Tuesday 26 September 2017

Game on as Kenny's political reign draws to a close

It is increasingly hard to see a path that doesn't lead to a general election this year

Taoiseach Enda Kenny
Taoiseach Enda Kenny

Eoin O'Malley

After a few weeks that have seen all our focus on the immediate past, who said what, when and where, today's Sunday Independent Millward Brown poll gives us a brief glimpse into the future. We don't yet have clarity as to exactly when Enda Kenny will stand down, but the way in which senior Fine Gael ministers humoured Kenny as he said he was focused on the job of Taoiseach and the challenges of Brexit ahead suggests all are comfortable that he can be dispatched without much effort. He no longer has a team of enforcers to protect him. Kenny is in the dying days of his political career, yet apparently planning for the future. Most, even the normally belligerent Gerry Adams, seemed to have decided it would be disrespectful to point it out.

What of the real future? It is increasingly hard to see a path ahead that doesn't include an election in 2017. Fianna Fail might face into an election with a degree of optimism. The figures released today back up those of other recent polls confirming Fianna Fail's rise in the polls. At 33pc Fianna Fail is stronger than any time since the summer of 2008, before the Bank Guarantee, Anglo Irish Bank was nationalised, and the troika came. It's also the party fewest people would never vote for. This means it will do well on preferences. On these numbers, Fianna Fail can expect an election to deliver it 60 seats.

If Fianna Fail has done well from Opposition it's because it is an easy Government to oppose. Fine Gael has not been in control of policy, and has had to respond to Fianna Fail's demands in most things. But nor is it in control of events of which it should have been in control.

The McCabe scandal is not a bolt from the blue. Sometimes ministers unfairly take the rap for things that they couldn't reasonably have been expected to know about. But this was a scandal in 2014, and it wasn't solved in 2014, or it appears in any year since then.

It's hardly a surprise that Fine Gael's support has fallen since the autumn, though it's basically at the level of the 2016 election. What is surprising is that the Irish people are no more likely to think Kenny should resign now than last autumn.

It's surprising because the Government's response to the revelations was inept and unco-ordinated.

It showed Kenny at his worst. Rambling, folksy, but without a command of basic facts. He's been grasping at straws only to discover they're made of mercury. Kenny might take comfort from the poll, but it's unlikely there is enough on which to mount a fightback.

Fine Gael will hope that a change in leader can boost the party's polling numbers. We view parties through the prism of the leader. Except for the most entrenched party loyalist, we can't see Fine Gael without seeing Enda Kenny. Without Enda Kenny, Fine Gael might suddenly be a more attractive party.

The big question facing Fine Gael TDs and members is what leader to choose. Often opinion polls are taken when elections are only hypothetical scenarios unlikely to actually happen. This poll was taken at a time there was an increasing inevitability of a leadership change. There are two realistic contenders, Simon Coveney and Leo Varadkar. Paschal Donohoe ruled himself out. Simon Harris is too young, and Richard Bruton wasn't good enough in 2010, and nothing he's done since marks him out as a leader. Frances Fitzgerald was regarded as a possible transitional leader, handy to take the blame for a poor election, and is thinking of running, but it won't be lost on Fine Gael TDs that she was put into Justice to sort out the problems in the Garda, not add to them.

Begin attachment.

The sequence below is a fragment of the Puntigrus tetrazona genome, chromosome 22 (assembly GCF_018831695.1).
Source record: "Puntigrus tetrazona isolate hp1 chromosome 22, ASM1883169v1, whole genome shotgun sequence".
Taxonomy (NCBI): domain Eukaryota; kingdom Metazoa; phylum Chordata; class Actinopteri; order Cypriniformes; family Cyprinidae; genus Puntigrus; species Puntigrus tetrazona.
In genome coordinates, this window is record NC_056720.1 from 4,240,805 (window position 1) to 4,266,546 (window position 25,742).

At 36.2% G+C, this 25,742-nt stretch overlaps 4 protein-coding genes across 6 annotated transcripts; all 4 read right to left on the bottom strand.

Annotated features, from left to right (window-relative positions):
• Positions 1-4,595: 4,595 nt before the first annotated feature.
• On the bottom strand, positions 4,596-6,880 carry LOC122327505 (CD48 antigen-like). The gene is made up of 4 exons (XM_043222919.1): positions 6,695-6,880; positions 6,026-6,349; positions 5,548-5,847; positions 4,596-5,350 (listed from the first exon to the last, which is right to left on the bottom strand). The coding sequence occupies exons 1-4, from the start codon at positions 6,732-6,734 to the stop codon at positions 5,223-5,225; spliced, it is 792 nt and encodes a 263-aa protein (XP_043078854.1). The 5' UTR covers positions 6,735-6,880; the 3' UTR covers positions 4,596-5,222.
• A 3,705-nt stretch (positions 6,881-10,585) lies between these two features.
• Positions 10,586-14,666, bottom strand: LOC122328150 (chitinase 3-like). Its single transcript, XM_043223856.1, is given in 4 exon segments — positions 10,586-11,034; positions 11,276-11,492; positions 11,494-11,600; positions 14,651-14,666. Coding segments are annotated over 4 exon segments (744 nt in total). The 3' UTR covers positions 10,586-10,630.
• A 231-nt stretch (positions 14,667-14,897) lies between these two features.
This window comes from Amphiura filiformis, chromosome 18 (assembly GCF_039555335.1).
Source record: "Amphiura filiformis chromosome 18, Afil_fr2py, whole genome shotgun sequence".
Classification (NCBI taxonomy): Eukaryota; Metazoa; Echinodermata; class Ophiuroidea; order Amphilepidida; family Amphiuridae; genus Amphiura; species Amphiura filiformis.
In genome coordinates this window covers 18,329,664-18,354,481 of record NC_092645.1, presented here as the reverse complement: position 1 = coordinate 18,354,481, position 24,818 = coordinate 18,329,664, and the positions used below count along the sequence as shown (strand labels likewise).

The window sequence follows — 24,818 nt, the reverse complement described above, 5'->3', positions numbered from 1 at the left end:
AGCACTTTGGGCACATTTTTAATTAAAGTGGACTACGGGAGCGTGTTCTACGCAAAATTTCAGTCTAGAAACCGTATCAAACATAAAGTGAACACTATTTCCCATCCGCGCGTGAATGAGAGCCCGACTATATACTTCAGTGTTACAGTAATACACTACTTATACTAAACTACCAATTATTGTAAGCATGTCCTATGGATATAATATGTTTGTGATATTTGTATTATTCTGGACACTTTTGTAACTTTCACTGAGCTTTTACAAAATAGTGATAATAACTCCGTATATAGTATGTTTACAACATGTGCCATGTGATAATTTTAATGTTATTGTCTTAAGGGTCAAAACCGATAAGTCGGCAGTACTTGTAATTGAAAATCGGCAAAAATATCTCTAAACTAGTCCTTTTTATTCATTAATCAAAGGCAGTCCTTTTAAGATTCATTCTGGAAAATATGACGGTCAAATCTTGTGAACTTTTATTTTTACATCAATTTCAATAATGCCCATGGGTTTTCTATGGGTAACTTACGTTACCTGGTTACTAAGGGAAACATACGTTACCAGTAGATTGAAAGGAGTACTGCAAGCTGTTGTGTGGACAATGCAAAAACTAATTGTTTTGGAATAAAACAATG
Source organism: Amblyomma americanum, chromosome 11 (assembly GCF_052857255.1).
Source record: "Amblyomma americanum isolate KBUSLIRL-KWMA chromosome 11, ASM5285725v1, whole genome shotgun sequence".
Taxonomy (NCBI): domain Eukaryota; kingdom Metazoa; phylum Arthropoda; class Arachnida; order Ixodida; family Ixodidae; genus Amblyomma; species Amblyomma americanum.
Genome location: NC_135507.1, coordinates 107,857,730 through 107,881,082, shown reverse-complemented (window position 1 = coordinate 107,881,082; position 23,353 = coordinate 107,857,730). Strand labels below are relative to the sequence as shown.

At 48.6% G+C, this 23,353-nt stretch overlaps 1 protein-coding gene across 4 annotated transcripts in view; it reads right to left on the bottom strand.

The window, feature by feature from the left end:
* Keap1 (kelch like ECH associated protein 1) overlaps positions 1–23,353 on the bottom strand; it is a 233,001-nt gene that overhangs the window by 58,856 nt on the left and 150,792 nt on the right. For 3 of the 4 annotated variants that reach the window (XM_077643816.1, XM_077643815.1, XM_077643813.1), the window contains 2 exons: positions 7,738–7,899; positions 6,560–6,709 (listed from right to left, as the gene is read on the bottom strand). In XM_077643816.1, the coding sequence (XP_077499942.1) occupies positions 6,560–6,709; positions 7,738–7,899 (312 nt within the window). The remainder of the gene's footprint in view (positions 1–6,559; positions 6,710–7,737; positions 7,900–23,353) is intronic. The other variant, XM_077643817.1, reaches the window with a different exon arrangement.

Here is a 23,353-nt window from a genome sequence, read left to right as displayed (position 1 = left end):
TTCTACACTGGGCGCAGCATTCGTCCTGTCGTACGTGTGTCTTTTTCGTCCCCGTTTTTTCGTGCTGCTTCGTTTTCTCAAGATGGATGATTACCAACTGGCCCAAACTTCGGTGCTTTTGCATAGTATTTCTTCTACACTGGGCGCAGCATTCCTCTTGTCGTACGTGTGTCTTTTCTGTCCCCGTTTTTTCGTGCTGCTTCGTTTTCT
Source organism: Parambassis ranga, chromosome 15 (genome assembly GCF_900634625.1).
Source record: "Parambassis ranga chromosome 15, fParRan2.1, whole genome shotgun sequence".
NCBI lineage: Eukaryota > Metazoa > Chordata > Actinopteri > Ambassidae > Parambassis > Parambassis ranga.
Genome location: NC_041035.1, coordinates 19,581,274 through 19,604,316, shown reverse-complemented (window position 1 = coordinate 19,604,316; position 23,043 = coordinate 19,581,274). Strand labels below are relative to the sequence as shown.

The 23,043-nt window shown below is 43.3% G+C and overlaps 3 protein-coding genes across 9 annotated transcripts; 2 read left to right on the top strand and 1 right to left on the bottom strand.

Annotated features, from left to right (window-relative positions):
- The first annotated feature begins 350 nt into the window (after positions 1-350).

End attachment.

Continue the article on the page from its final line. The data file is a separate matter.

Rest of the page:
Previous polls had shown a clear preference for Varadkar among the general public. That clear lead appears to be gone. Varadkar's four-point lead over Coveney makes the choice facing Fine Gael TDs and members voting in the leadership election tougher.

Among Fine Gael supporters, Varadkar has a strong lead, but Fine Gael needs to appeal beyond its own base. Coveney's strong showing is mainly based around Munster, Varadkar is preferred in most other places. But the gap is small. It's game on.

Whoever wins will have some tough strategic choices to make. Although few respondents to the poll were impressed with the year in politics, they are optimistic about the future. The number who think they'll be better off next year over who think they'll be worse off has gone from minus three in the autumn to plus 13. The question will be whether a new Fine Gael leader should try to hang on, establishing himself in the office of Taoiseach, or to go to the country immediately, hoping that the new leader will look fresh, and crucially take some of the sheen off Micheal Martin.

Of course, this isn't a decision the new leader can make alone. Fianna Fail can bring about an election as well. Fianna Fail might like to see Leo Varadkar in office for a while. They think he's a better campaigner than political manager. By contrast, Micheal Martin might find it hard to cede the office of Taoiseach to his long-time constituency rival. In this case, we will have an election before the summer. Sometimes it's the little things that matter.

Eoin O'Malley is director of the MSc in Public Policy at Dublin City University

Sunday Independent

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